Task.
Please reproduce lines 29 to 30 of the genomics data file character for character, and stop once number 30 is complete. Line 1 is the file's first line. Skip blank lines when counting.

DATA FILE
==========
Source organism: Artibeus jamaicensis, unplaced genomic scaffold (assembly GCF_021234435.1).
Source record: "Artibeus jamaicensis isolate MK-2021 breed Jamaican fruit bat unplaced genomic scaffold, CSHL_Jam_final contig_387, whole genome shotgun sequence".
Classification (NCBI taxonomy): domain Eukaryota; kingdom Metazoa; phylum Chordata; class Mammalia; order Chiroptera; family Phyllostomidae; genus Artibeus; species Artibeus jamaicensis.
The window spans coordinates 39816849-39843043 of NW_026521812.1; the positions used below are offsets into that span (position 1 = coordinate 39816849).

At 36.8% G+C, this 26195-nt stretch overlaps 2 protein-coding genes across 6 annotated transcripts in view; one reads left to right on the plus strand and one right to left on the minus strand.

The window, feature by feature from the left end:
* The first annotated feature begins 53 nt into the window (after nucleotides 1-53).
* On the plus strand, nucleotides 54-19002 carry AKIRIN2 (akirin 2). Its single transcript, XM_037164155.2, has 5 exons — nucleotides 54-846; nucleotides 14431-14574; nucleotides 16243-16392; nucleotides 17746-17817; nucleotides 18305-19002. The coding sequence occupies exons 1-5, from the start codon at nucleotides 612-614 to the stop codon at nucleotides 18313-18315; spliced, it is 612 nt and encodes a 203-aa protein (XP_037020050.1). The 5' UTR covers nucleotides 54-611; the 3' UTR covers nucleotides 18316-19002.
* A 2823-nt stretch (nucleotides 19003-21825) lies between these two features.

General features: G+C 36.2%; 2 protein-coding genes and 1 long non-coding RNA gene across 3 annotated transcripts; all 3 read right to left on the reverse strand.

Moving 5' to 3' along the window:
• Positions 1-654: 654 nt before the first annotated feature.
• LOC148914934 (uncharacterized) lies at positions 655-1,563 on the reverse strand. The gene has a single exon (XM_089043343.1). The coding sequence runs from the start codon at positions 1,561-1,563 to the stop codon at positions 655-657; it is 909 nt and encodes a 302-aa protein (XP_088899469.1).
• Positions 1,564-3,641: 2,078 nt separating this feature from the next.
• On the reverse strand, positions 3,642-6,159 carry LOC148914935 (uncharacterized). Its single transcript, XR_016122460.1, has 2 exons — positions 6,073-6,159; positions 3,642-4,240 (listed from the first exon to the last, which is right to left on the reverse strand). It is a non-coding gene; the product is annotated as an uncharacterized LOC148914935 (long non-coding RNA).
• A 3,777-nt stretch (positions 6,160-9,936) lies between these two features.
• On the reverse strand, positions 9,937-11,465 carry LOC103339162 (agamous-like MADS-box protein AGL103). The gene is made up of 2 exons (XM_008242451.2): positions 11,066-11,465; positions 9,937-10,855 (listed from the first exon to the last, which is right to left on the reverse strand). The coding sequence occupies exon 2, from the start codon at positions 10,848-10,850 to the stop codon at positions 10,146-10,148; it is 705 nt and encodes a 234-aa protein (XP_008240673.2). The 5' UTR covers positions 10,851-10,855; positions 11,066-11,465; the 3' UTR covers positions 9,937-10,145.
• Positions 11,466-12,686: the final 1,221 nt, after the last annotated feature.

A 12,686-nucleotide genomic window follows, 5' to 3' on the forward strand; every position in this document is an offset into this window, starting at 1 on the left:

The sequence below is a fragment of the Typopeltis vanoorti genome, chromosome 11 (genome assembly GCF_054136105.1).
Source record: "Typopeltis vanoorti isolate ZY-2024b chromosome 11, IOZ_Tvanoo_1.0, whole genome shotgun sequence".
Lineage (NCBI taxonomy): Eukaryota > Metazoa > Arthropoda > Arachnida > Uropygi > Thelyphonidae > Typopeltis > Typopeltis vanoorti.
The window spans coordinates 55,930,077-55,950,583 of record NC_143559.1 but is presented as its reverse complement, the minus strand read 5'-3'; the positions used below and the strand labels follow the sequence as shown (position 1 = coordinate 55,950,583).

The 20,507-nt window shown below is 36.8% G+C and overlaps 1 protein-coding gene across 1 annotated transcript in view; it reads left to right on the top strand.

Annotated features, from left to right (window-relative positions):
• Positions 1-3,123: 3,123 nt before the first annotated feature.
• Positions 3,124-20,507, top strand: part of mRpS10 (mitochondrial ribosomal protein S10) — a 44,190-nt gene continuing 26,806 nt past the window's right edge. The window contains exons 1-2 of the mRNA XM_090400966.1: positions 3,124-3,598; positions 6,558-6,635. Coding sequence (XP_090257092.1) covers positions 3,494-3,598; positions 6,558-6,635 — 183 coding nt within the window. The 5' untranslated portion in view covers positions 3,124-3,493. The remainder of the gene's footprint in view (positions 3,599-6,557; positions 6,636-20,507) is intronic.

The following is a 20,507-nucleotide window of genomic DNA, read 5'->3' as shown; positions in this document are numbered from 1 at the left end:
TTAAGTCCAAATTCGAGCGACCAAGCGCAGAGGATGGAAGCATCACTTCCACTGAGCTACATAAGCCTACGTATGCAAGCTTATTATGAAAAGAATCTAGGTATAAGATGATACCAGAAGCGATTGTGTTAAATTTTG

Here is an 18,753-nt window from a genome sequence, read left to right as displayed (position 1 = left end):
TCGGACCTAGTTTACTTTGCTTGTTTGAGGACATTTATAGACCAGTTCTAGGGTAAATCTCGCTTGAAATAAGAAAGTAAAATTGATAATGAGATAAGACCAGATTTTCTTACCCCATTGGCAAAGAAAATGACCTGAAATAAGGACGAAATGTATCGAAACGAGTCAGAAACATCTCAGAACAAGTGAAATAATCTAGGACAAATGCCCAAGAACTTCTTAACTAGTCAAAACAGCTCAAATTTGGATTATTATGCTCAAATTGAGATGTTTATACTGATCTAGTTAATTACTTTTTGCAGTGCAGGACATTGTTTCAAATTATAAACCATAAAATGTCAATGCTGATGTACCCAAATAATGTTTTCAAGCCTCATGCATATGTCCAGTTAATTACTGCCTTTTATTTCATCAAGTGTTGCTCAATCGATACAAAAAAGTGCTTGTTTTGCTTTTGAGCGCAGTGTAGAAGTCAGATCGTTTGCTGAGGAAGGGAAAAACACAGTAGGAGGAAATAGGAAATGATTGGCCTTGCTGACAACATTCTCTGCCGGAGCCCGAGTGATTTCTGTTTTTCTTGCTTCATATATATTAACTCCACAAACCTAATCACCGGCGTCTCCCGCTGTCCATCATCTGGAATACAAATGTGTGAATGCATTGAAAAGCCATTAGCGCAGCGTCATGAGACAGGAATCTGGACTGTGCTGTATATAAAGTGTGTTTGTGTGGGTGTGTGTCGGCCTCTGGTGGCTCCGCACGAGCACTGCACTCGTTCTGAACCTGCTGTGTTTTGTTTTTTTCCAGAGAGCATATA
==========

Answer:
TTAAGTCCAAATTCGAGCGACCAAGCGCAGAGGATGGAAGCATCACTTCCACTGAGCTACATAAGCCTACGTATGCAAGCTTATTATGAAAAGAATCTAGGTATAAGATGATACCAGAAGCGATTGTGTTAAATTTTG

Here is an 18,753-nt window from a genome sequence, read left to right as displayed (position 1 = left end):